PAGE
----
said there was nothing he regretted more than that at the last moments of the session he should detain the House. But there was a question which affected his constituency, which it was incumbent on its representative to bring before the Government, in order that they might consider what action they might take to remedy a very grievous evil. He referred to the very inadequate provision made in regard to the education rate. The local authority, it was said, had refused, to administer the Act, and that that action prevented the Government from legislating to give them relief. He wanted to do all he possibly could to enable the Government to see what could be done to afford the necessitous districts relief. The relief had come, as announced by the Secretary to the Board of Education, and it amounted to 1½d. in the £! That did not amount to much in East Ham. The resolution of the local authority not to administer the Act had been rescinded on the understanding that relief would be given. It was absolutely in the power of the Board of Education to give relief to the necessitous districts; but they had given relief to districts where the rate was only 5d. or 6d. in the £, while exactly the same relief was given to districts where the rate was 2s. 6d., 2s. 10d. and 3s. in £. In fact, they gave relief to the strong and withheld it from the weak. This was not the correct method of dealing with a national obligation. Districts did not educate their people for the benefit of the district, but for the country at large, and therefore it was only just and right that equal treatment should be meted out to all to enable each to meet its obligations. It would have been a perfectly simple matter to have given a graduated scale of relief to the various districts.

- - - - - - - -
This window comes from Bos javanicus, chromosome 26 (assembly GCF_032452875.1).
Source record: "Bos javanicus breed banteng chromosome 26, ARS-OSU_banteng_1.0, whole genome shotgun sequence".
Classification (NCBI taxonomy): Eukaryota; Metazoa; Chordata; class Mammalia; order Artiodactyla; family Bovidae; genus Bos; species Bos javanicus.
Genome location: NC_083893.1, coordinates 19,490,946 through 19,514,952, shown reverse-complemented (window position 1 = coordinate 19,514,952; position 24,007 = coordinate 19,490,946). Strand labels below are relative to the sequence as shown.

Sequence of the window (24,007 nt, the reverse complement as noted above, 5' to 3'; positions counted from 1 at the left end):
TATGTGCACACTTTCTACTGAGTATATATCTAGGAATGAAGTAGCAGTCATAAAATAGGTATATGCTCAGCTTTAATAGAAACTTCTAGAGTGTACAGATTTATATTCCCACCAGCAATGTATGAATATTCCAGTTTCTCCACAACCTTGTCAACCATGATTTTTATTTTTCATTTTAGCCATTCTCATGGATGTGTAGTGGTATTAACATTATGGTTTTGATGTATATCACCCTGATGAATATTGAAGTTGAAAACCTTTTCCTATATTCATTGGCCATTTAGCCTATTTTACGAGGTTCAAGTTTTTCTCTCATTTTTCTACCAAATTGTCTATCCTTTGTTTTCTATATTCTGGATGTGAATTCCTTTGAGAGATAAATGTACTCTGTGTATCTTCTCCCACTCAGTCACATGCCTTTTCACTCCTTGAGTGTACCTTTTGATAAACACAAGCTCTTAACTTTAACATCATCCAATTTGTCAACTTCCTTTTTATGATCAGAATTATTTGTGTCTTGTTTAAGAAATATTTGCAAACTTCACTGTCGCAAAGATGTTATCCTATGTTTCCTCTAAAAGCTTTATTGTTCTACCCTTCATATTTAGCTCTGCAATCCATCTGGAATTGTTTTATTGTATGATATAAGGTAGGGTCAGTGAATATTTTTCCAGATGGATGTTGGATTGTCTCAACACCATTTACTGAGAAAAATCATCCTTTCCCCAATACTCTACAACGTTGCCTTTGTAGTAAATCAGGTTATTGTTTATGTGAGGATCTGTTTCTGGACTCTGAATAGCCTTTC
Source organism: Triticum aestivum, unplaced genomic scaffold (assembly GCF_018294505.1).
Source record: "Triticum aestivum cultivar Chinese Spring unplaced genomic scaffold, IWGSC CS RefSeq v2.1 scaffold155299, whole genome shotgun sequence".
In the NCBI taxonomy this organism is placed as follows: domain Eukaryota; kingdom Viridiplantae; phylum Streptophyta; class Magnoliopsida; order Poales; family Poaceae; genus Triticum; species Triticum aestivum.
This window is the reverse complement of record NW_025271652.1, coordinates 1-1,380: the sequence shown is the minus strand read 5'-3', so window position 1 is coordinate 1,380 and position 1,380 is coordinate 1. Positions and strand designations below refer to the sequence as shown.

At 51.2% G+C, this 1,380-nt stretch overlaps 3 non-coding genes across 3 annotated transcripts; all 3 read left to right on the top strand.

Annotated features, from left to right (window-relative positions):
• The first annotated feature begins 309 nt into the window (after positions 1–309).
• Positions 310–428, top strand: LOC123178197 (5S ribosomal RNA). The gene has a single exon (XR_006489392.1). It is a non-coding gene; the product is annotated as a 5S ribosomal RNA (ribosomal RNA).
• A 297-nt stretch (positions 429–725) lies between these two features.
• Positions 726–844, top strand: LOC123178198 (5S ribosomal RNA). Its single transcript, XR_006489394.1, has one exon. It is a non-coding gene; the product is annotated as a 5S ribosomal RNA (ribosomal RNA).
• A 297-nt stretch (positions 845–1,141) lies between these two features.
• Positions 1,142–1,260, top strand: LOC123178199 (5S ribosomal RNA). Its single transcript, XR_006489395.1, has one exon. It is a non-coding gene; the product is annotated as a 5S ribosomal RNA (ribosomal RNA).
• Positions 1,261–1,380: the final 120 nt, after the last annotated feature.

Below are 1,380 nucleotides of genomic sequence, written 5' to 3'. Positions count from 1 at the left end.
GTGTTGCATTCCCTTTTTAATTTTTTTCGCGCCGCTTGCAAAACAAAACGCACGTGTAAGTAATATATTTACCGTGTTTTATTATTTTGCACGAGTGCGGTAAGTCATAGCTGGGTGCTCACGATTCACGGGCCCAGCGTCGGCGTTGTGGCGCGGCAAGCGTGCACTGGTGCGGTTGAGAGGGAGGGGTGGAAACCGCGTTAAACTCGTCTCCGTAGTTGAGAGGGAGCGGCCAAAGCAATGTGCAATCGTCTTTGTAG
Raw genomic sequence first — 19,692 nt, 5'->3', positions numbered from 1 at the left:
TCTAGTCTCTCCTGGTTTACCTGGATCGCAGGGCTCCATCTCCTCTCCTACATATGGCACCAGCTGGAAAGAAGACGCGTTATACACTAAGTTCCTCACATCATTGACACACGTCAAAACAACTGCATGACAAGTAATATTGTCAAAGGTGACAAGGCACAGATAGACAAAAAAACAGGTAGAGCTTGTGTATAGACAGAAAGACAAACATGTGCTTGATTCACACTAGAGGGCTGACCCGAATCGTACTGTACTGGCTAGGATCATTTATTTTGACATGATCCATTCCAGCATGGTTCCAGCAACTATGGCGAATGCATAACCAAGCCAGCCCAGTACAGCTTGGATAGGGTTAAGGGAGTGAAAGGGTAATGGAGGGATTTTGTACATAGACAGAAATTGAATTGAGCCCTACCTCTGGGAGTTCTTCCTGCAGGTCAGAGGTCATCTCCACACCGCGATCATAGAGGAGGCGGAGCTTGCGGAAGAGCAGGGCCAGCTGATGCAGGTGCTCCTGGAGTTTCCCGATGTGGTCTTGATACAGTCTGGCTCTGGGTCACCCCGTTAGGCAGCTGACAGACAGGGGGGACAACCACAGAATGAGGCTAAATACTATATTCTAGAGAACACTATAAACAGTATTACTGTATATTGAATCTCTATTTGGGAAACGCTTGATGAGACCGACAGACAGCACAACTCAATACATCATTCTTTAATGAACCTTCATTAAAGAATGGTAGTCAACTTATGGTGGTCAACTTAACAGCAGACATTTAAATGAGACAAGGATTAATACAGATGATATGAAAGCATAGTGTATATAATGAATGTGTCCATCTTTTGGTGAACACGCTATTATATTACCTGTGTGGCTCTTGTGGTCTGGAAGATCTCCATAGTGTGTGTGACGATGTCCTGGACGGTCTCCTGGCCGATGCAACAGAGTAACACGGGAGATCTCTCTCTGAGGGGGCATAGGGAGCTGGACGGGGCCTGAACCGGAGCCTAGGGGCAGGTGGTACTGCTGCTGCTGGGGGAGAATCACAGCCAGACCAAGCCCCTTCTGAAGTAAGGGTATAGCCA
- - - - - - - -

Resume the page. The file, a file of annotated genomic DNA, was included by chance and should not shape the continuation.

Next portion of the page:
It was because the relief had not been given so as to ensure that those who required it most got an adequate amount that he now appealed to the Government to see, when they reconsidered this question, that the distressed districts got more than the others which did not need so much. He hoped early in the coming session the Government would deal with this matter, and do what they could to remedy the great injustice that had been created.